Here is the university policy on academic honesty:

The attempt by a student to cheat on an exam or other academic assignment or to engage in plagiarism is a violation of a fundamental principle of academic honesty and integrity and will not be tolerated in the University. Formal procedures exist for dealing with these cases and penalties will be imposed on students who are found guilty of academic dishonesty. In the event of expulsion, suspension or probation, a notation is made on the student’s transcript. Suspension and probation notations remain on the transcript for the life of the suspension/probation. For information, contact the office of the Vice President for Student Affairs.


All students will be responsible for reading and following the university honesty, plagiarism, and cheating policies.  They are posted on the web at:

    Intellectual Property Right Policy
.  The development of websites and businesses that buy students' notes and papers and resell them to other students willing to cheat has made this policy necessary:  
    I do not give my permission for any materials presented in my course, including but not limited to lectures, lecture notes, assignments, tests, and handouts, to be sold without my explicit written permission.  Those materials also may not be given, or otherwise transferred by anyone who is not currently enrolled in my course to anyone who is currently enrolled in my course.  Nor can they be given or otherwise transferred to anyone who is currently enrolled in my course to anyone who is not.  They may not be used for any commercial purposes without my explicit written permission.  Their use is to be educational and confined to use in my class.  Anyone who violates these policies is in conflict with university intellectual copyright policy and will be subject to legal action.

Students with Disabilities:  If you have a documented disability and require accommodation or assistance with assignments, tests, attendance, note taking, etc., please see the instructor early in the semester so that appropriate arrangements can be made to ensure your full participation in class. Also, you are encouraged to contact the Services for Students with Disabilities (Lassen Hall) for additional information regarding services that might be available to you.

    Course Schedule:    Here is an outline of the authors and topics in the assigned text that we will be discussing.   Topics and reading assignments are subject to change.  I will make specific reading assignments from these admittedly too long lists of readings.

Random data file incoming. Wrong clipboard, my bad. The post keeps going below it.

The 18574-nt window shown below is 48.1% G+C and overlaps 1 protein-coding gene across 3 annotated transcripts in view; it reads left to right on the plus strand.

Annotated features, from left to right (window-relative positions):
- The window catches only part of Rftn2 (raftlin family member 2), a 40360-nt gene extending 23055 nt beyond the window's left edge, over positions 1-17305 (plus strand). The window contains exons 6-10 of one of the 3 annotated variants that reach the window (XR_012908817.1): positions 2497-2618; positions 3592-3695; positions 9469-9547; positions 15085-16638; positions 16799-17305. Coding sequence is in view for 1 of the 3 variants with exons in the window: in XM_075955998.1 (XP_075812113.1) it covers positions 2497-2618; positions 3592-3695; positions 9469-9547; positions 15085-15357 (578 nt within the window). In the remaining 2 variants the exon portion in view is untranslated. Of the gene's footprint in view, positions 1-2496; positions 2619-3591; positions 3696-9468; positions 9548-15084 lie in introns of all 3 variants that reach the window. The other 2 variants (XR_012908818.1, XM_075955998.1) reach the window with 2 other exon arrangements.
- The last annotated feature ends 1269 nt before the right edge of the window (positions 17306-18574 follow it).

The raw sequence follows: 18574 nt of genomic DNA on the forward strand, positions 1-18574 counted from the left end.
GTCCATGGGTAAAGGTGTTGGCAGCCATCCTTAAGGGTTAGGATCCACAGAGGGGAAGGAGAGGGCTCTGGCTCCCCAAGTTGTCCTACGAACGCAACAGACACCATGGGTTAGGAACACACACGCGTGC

Week 1:  Introduction:  Epistemological Routes to Atheism, Concepts, and Issues

Antony Flew:  The Presumption of Atheism.

Findlay, J.N.  "Can God's Existence be Disproved?"  in SacCT Readings folder and here

Week 2:  Introduction Continued.

Martin, Michael. "The Justification of Negative Atheism:  Some Preliminaries," and "The Justification of Positive Atheism:  Some Preliminaries," excerpts from Atheism:  A Philosophical Justification.  Handout. 

Some recent arguments for the existence of God, William Lane Craig:

Week 3:  Deductive proofs:  Multiple Property Disproofs

Drange, Theodore.  Incompatible-Properties Arguments:  A Survey

Something from Impossibility

Week 4:  Deductive Proof:  Single Property Disproofs--Omnipotence and Omniscience

Grim, Patrick.  "Impossibility Arguments."  The Cambridge Companion to Atheism.  Handout.

Week 5:  The Problem of Evil: 

Rowe, William, "The Problem of Evil and Some Varieties of Atheism," in The Improbability of God, eds. Michael Martin and Ricki Monnier.  Amherst, NY:  Prometheus Press, 2006.  pg. 250-261.


Wykstra, Stephen. "The Humean Obstacle to Evidential Arguments from Suffering: On Avoiding the Evils of "Appearance," Int J PhiI Re116: 73-93 (1984).in WebCT readings folder. 


Week 6:  The Problem of Evil continued.

Rowe, William, "Friendly Atheism, Skeptical Theism, and the Problem of Evil," in SacCT folder. 


Allston, William.  "The Inductive Problem of Evil and the Human Cognitive Condition." In WebCT readings folder. Van Inwagen, Peter  “The Problem of Evil, the Problem of Air, and the Problem of Silence.”  In WebCT readings folder. 

General Background:  The Evidential Problem of Evil:  Internet Encyclopedia of Philosophy:

Evil, Stanford Encyclopedia of Philosophy: 

Week 7:  Problem of Evil concluded.


Week 8:  Evidential (Inductive) Arguments for Atheism

Cosmological Arguments Against the Existence of God: